1. On the road
Alberto Pasini (1826–1899), Mercato a Constantinopoli: A busy market in the courtyard of the New Mosque, Constantinople. Oil on canvas. 51 1/4 x 41 3/8 in. (130 x 105 cm.). Estimate: £700,000-1,000,000. This work is offered in the 19th Century European & Orientalist Art sale at Christie’s London on 15 December
In the 19th century, ‘Orientalism’ thrived — the term coined by academics to describe works by writers, designers and artists from the West that imitated or depicted aspects of Middle Eastern, South Asian, African and East Asian cultures.
Of all of the Italian Orientalist artists, Alberto Pasini (1826-1899) was amongst the most important and well-travelled, enjoying success in both his own country and in France, where he spent much of his time, having moved there to study in 1851.
In 1855 Pasini joined a French expedition to the Near East, travelling as part of the entourage of French Minister Nicolas Prosper Bourée. Travelling through Egypt, Saudi Arabia, Yemen, the Persian Gulf and Tehran, he developed his distinctive style and discovered the mode of painting that would become his tour de force — Orientalism.
The trip was to be one of many that Pasini undertook to the Near and Middle East, where he was captivated by colours and light. Unlike many of his contemporaries — who created Orientalist paintings in Paris studios from secondary accounts or using arranged studio props — Pasini painted from life.
Pasini became intimately familiar with the city of Constantinople, visiting it often. An extended visit in 1867 was prompted by an invitation from his old friend Bourée, now French ambassador to the Ottoman Empire, and by a need to find new pictorial material. The trip would form the basis for Pasini’s core output for years to come, with the city’s colourful, energetic markets being a favourite subject.
2. Bearing fruit
Detail of market scene with melons
Pasini excelled at painting busy scenes of everyday life, of which Mercato a Constantinopoli is an outstanding example. Here he shows the turmoil of the street market held at the foot of the steps of the mosque, partly in the shade of a traditional çınar, or oriental plane tree.
The foreground of the painting is populated by picturesque fruit vendors, selling their wares, some from the traditional portable tripod stand (sehpa) and tray (tabla) set up under large parasols, to a mixed crowd. ‘The women’s faces, in the Istanbul manner, are scarcely concealed by their thin veils,’ observes renowned Orientalist scholar Charles Newton. ‘These assiduous shoppers carry distinctive and fashionable little parasols. Each figure is carefully observed.’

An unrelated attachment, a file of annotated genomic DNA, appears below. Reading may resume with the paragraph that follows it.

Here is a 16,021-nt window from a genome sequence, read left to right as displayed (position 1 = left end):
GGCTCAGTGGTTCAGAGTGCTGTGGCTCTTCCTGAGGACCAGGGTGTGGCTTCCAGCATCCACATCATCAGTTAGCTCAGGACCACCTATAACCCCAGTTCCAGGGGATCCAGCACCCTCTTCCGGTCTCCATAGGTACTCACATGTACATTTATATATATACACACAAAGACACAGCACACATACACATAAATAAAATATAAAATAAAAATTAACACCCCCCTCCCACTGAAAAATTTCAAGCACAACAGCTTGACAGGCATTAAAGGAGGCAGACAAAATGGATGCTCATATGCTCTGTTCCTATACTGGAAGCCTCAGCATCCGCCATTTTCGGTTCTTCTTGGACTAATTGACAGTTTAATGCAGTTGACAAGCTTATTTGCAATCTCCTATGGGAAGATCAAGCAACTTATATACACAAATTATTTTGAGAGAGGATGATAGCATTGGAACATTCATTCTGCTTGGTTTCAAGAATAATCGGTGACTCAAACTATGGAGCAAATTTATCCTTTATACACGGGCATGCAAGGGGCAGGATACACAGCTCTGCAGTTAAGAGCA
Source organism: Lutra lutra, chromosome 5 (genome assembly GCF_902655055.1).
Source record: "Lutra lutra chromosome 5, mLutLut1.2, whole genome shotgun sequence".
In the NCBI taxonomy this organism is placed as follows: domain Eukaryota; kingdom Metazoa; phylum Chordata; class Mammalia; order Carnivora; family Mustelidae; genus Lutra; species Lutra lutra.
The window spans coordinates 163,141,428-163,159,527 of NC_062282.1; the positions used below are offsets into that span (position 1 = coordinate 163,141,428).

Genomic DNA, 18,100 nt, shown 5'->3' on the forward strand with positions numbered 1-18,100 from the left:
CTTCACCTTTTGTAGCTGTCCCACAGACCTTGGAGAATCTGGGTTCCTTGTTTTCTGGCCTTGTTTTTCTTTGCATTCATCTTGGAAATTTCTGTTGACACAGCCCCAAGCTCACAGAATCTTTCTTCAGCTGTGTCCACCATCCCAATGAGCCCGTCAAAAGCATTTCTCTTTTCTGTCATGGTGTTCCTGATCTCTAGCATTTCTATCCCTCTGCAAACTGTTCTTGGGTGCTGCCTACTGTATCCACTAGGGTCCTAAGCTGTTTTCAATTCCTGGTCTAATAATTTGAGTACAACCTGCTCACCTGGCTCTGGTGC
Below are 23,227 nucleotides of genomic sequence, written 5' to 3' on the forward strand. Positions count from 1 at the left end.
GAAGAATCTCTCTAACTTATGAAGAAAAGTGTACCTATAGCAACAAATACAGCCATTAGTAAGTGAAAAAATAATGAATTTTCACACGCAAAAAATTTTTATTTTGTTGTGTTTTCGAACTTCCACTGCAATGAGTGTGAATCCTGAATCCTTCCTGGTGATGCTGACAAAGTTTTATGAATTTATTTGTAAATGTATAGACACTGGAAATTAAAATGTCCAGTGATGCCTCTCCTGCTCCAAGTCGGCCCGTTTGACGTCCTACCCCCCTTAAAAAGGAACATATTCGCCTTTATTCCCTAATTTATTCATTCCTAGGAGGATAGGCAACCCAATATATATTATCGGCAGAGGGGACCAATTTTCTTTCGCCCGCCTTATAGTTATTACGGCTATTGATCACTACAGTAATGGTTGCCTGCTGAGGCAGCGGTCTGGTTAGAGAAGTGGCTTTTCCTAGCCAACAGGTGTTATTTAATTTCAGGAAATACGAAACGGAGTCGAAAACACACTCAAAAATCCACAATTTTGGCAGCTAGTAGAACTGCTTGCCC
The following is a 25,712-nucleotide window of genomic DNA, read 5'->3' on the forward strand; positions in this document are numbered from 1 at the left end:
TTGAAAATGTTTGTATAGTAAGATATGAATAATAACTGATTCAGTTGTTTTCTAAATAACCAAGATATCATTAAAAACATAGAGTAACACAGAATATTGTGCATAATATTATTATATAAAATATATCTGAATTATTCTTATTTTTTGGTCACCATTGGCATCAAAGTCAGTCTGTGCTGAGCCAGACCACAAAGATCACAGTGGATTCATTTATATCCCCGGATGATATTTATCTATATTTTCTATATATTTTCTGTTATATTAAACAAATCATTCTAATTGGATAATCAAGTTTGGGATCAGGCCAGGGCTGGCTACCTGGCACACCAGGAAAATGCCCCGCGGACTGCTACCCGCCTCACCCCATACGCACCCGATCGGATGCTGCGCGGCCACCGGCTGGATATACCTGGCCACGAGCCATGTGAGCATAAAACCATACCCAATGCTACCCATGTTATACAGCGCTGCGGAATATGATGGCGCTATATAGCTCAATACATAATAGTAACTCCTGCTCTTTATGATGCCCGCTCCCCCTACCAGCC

The scene must be set in midsummer, as the huge green watermelons (karpuz), the smaller, scented melons (kavun) and white grapes are shown in abundance. ‘Until recently,’ Newton explains, ‘a slightly surreal indicator of the season in rural Turkey was the sight of the streets in the evening filled with men, each with a large watermelon under one arm, returning home from the markets with a treat for their families.’
Everywhere women are bargaining, some examining a watermelon by tapping it gently to see if it is ripe. On the right, near a Turkoman carpet seller, some particularly hard bargaining is going on between a determined fruit seller and a sceptical woman. Another tradesman seems to be selling loaves of bread. Some vendors hold aloft their wares, while others wait patiently for a decision to be made.
3. Street food
Detail of dogs and carriage
At the far right of the picture, there is an exhausted hamal , or market porter, sleeping with his head resting on his saddle-like carrying pad. To the left of the picture, as we see above, is a kebab seller, knife in hand, with a charcoal stove precariously balanced on his tabla. In the foreground are the famous street dogs, tolerated in the city as scavengers until the early days of the republic. To the left, an elaborate red-painted carriage is passing, perhaps bearing a member of the Imperial family.
4. Architectural lines
Pasini’s detail of the Mosque (left) and (right) the Yemi Cami, or New Mosque, today © OPIS Zagreb / Shutterstock.com
During his 1867 visit to Constantinople, Pasini created numerous studies in oil and pencil that he would use as source material on his return to Paris. He paid particular attention to the architecture, painting the Yeni Cami (or New Mosque) — a focal point of life in the city — from several angles, evidently impressed by its sober, almost Neoclassical lines.
Located on the southern bank of the Golden Horn, near the foot of the Galata Bridge, the Yeni Cami was well-known to European travellers, especially after the Crimean War (1853-1856) when restrictions on Christians entering certain mosques were lifted.
Here, the artist’s careful rendering of the southern façade contrasts with the ramshackle buildings visible beyond the wall in the background. However, as Newton notes, ‘Pasini always included a colourful knot of human beings to give some life to what might otherwise be a dry academic architectural study.’
Pasini in his Paris studio, Rue Chaptal 30
By 1870, Pasini’s reputation as one of the greatest Orientalist painters was assured. He had exhibited at the Salon — the work featured here was a great success there in 1874 — participated in the Exposition universelle and the Venice Biennale and been awarded the Legion of Honour. ‘The pleasure in looking at Pasini’s work,’ Newton says, ‘is derived from the obvious fact that he enjoyed painting accurately the contrast between the austere and elegant nature of the architectural stonework and the lively colour-filled exuberance of the Sultan’s Ottoman subjects and their everyday life.’
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